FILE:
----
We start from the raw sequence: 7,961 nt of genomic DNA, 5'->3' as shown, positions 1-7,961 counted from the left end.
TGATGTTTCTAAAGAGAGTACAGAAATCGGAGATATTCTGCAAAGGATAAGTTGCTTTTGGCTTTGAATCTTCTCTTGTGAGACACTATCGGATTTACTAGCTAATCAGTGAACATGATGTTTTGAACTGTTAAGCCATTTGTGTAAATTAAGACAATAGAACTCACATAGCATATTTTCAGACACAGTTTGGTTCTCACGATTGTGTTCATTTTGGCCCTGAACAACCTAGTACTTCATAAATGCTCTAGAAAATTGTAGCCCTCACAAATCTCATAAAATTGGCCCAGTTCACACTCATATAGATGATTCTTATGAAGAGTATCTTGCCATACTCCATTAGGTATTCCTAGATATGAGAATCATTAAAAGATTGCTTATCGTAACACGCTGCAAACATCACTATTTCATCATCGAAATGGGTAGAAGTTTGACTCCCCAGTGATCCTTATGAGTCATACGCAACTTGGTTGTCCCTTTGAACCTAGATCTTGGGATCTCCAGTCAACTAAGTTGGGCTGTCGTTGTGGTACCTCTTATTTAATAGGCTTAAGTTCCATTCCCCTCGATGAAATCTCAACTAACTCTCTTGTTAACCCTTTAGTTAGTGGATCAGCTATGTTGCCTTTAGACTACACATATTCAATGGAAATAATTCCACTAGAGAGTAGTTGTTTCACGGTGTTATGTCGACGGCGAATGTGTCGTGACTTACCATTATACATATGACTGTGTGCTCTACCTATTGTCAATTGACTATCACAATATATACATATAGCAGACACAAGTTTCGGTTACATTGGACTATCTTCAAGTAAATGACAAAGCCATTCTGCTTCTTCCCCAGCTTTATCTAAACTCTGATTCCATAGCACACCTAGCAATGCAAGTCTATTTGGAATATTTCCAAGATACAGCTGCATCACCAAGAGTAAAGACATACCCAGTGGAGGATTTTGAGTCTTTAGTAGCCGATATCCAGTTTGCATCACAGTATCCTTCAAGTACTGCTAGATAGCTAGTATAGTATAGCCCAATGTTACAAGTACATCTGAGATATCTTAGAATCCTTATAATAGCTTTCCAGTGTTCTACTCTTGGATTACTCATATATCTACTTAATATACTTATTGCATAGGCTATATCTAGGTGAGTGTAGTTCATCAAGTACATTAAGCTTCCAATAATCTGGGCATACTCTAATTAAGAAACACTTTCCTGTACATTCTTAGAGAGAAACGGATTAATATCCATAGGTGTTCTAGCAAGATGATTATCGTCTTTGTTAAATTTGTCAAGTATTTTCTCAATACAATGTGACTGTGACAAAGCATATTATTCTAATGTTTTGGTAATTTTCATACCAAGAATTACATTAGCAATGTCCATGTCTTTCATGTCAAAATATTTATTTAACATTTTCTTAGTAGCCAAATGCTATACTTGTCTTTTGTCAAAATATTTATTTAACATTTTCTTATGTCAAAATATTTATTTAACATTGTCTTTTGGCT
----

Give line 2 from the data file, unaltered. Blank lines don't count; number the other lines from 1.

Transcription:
TGATGTTTCTAAAGAGAGTACAGAAATCGGAGATATTCTGCAAAGGATAAGTTGCTTTTGGCTTTGAATCTTCTCTTGTGAGACACTATCGGATTTACTAGCTAATCAGTGAACATGATGTTTTGAACTGTTAAGCCATTTGTGTAAATTAAGACAATAGAACTCACATAGCATATTTTCAGACACAGTTTGGTTCTCACGATTGTGTTCATTTTGGCCCTGAACAACCTAGTACTTCATAAATGCTCTAGAAAATTGTAGCCCTCACAAATCTCATAAAATTGGCCCAGTTCACACTCATATAGATGATTCTTATGAAGAGTATCTTGCCATACTCCATTAGGTATTCCTAGATATGAGAATCATTAAAAGATTGCTTATCGTAACACGCTGCAAACATCACTATTTCATCATCGAAATGGGTAGAAGTTTGACTCCCCAGTGATCCTTATGAGTCATACGCAACTTGGTTGTCCCTTTGAACCTAGATCTTGGGATCTCCAGTCAACTAAGTTGGGCTGTCGTTGTGGTACCTCTTATTTAATAGGCTTAAGTTCCATTCCCCTCGATGAAATCTCAACTAACTCTCTTGTTAACCCTTTAGTTAGTGGATCAGCTATGTTGCCTTTAGACTACACATATTCAATGGAAATAATTCCACTAGAGAGTAGTTGTTTCACGGTGTTATGTCGACGGCGAATGTGTCGTGACTTACCATTATACATATGACTGTGTGCTCTACCTATTGTCAATTGACTATCACAATATATACATATAGCAGACACAAGTTTCGGTTACATTGGACTATCTTCAAGTAAATGACAAAGCCATTCTGCTTCTTCCCCAGCTTTATCTAAACTCTGATTCCATAGCACACCTAGCAATGCAAGTCTATTTGGAATATTTCCAAGATACAGCTGCATCACCAAGAGTAAAGACATACCCAGTGGAGGATTTTGAGTCTTTAGTAGCCGATATCCAGTTTGCATCACAGTATCCTTCAAGTACTGCTAGATAGCTAGTATAGTATAGCCCAATGTTACAAGTACATCTGAGATATCTTAGAATCCTTATAATAGCTTTCCAGTGTTCTACTCTTGGATTACTCATATATCTACTTAATATACTTATTGCATAGGCTATATCTAGGTGAGTGTAGTTCATCAAGTACATTAAGCTTCCAATAATCTGGGCATACTCTAATTAAGAAACACTTTCCTGTACATTCTTAGAGAGAAACGGATTAATATCCATAGGTGTTCTAGCAAGATGATTATCGTCTTTGTTAAATTTGTCAAGTATTTTCTCAATACAATGTGACTGTGACAAAGCATATTATTCTAATGTTTTGGTAATTTTCATACCAAGAATTACATTAGCAATGTCCATGTCTTTCATGTCAAAATATTTATTTAACATTTTCTTAGTAGCCAAATGCTATACTTGTCTTTTGTCAAAATATTTATTTAACATTTTCTTATGTCAAAATATTTATTTAACATTGTCTTTTGGCT